My first time as monitor engineer
We are at Bunker’s Bar and Grill located in the Warehouse District of Minneapolis. The night is Saturday, September 27th, 2008. I arrive at the usual time (found in Part 1 of this series) to setup for the show. Everything went as described earlier in this series.
The night is cold and so is the beer. The audience is hungry, and even though the kitchen is serving deliciously warm burgers, they want more. They are hungry for an awesome show and we were going to provide just that!
After soundcheck was done, Dave Hill, my live sound production mentor asked me to sit in position as the monitor engineer for the night. I thought, “Am I ready for this? Is he serious?” and in two seconds flat, I gleefully said “Yeah, I’ll do it!” 🙂
The first band, The Jade Murphy Band, began to play. During the first song, a couple members asked to have their monitors volume turned up. The next song had a few more minor adjustments. The rest of the set was clear sailing. Next was the headliner, Summit Ave. The first few songs had some adjustments, and again was clear the rest of the show. Both bands greeted me with big smiles and said I did an excellent job. Needless to say, I was overjoyed.
Here is the post I found on Summit Ave’s blog for this very night.
My first time a front-of-house engineer
There needs to be a little bit of a back story before I detail my experience. In 2007, my girlfriend at the time and I put together a local art and music gallery in 29 days. Our first showcase was on July 29, 2007. The second show was in August of 2009. I am going to briefly write about the second show as I was the front-of-house engineer for one really great band. More about this gallery as it came to be known as Relentless Gallery, will be detailed later in a blog post (or two).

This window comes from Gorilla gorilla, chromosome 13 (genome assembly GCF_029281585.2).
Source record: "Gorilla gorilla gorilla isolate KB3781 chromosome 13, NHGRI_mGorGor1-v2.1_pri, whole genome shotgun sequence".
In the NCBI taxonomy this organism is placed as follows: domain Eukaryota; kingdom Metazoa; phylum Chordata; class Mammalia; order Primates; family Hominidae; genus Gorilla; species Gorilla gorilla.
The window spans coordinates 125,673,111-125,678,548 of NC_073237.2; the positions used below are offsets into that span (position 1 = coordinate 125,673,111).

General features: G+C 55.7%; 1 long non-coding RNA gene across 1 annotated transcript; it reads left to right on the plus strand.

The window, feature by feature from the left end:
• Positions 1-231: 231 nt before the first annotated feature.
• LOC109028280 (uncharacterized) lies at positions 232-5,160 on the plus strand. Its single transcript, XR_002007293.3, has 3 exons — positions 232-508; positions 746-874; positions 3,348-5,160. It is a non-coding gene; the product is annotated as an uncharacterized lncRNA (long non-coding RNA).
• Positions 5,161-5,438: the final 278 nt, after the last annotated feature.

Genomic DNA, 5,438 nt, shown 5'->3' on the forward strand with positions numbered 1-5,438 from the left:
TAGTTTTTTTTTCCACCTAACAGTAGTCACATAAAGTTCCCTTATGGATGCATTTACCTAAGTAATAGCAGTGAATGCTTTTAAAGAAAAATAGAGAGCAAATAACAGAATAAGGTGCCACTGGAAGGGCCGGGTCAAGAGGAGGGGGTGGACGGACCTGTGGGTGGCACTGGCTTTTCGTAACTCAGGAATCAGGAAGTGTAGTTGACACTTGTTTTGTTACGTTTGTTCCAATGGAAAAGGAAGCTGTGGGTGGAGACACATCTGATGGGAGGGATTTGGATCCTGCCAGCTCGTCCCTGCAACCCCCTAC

For both shows we hired Jonathan Waldo to engineer them. Waldo, as he is also known, is in the band The Absent Arch, which played both showcases. At the first show, I was so busy mingling and schmoozing that I barely saw any of the bands play! But the second show was where I first got my taste of being a front-of-house engineer.
Because Waldo is in the band The Absent Arch, and The Arch was playing. Waldo wasn’t able to both play and engineer the band. That’s where I came in. We did a quick soundcheck and then they gave me the green light.
The first song was played and I was hesitant to change anything. During the second song, I made little adjustments. After a few songs the band was warmed up, and I made a few more minor adjustments. Some time during the set, a mutual friend of ours named Will Garrison, came to me and offered a little mix advise. While I was thinking to do exactly what he said prior to him coming up to me, I had let it be. But because I hold Will’s opinion in high regard to music and his close relationship with the band, I made that final adjustment. Everything went great. No feedback issues or unhappy band members. 🙂
This concludes the series on my live sound production beginnings. Thank you Dave Hill for your priceless advice, it will never be forgotten. Thank you Waldo for having faith in me and leaving your band’s live sound in my hands.